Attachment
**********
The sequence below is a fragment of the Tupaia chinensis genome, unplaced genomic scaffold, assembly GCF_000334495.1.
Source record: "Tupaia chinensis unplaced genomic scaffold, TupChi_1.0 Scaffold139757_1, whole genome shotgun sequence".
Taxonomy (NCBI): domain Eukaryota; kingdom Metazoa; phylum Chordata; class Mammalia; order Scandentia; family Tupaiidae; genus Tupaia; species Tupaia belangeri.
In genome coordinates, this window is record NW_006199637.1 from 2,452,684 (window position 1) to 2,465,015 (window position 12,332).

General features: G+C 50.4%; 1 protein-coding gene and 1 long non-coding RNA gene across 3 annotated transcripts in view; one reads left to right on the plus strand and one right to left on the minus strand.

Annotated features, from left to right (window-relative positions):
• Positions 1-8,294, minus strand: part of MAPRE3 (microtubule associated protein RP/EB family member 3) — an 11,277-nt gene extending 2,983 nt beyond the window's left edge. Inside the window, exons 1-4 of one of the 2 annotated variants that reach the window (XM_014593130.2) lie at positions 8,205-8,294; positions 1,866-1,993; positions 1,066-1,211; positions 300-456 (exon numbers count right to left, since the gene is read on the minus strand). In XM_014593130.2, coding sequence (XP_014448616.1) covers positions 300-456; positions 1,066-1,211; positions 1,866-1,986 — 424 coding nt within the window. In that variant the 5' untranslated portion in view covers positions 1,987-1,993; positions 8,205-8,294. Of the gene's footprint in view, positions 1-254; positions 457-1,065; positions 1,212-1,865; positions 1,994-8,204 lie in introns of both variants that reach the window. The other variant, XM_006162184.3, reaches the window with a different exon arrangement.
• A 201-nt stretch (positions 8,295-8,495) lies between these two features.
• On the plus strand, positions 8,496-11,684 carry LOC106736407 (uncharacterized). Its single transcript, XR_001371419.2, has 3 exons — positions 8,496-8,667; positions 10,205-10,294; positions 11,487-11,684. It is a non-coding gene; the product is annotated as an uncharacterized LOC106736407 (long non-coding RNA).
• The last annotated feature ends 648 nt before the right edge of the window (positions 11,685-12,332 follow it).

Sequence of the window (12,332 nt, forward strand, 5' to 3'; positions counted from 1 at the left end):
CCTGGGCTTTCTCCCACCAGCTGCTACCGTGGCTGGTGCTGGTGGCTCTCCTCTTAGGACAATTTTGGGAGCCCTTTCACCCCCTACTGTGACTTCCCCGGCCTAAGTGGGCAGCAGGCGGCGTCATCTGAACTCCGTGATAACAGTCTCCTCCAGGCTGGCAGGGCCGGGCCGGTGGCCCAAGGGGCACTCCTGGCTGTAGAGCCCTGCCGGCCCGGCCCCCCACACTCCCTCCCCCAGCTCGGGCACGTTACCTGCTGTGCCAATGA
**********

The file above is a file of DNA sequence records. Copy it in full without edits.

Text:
The sequence below is a fragment of the Tupaia chinensis genome, unplaced genomic scaffold, assembly GCF_000334495.1.
Source record: "Tupaia chinensis unplaced genomic scaffold, TupChi_1.0 Scaffold139757_1, whole genome shotgun sequence".
Taxonomy (NCBI): domain Eukaryota; kingdom Metazoa; phylum Chordata; class Mammalia; order Scandentia; family Tupaiidae; genus Tupaia; species Tupaia belangeri.
In genome coordinates, this window is record NW_006199637.1 from 2,452,684 (window position 1) to 2,465,015 (window position 12,332).

General features: G+C 50.4%; 1 protein-coding gene and 1 long non-coding RNA gene across 3 annotated transcripts in view; one reads left to right on the plus strand and one right to left on the minus strand.

Annotated features, from left to right (window-relative positions):
• Positions 1-8,294, minus strand: part of MAPRE3 (microtubule associated protein RP/EB family member 3) — an 11,277-nt gene extending 2,983 nt beyond the window's left edge. Inside the window, exons 1-4 of one of the 2 annotated variants that reach the window (XM_014593130.2) lie at positions 8,205-8,294; positions 1,866-1,993; positions 1,066-1,211; positions 300-456 (exon numbers count right to left, since the gene is read on the minus strand). In XM_014593130.2, coding sequence (XP_014448616.1) covers positions 300-456; positions 1,066-1,211; positions 1,866-1,986 — 424 coding nt within the window. In that variant the 5' untranslated portion in view covers positions 1,987-1,993; positions 8,205-8,294. Of the gene's footprint in view, positions 1-254; positions 457-1,065; positions 1,212-1,865; positions 1,994-8,204 lie in introns of both variants that reach the window. The other variant, XM_006162184.3, reaches the window with a different exon arrangement.
• A 201-nt stretch (positions 8,295-8,495) lies between these two features.
• On the plus strand, positions 8,496-11,684 carry LOC106736407 (uncharacterized). Its single transcript, XR_001371419.2, has 3 exons — positions 8,496-8,667; positions 10,205-10,294; positions 11,487-11,684. It is a non-coding gene; the product is annotated as an uncharacterized LOC106736407 (long non-coding RNA).
• The last annotated feature ends 648 nt before the right edge of the window (positions 11,685-12,332 follow it).

Sequence of the window (12,332 nt, forward strand, 5' to 3'; positions counted from 1 at the left end):
CCTGGGCTTTCTCCCACCAGCTGCTACCGTGGCTGGTGCTGGTGGCTCTCCTCTTAGGACAATTTTGGGAGCCCTTTCACCCCCTACTGTGACTTCCCCGGCCTAAGTGGGCAGCAGGCGGCGTCATCTGAACTCCGTGATAACAGTCTCCTCCAGGCTGGCAGGGCCGGGCCGGTGGCCCAAGGGGCACTCCTGGCTGTAGAGCCCTGCCGGCCCGGCCCCCCACACTCCCTCCCCCAGCTCGGGCACGTTACCTGCTGTGCCAATGA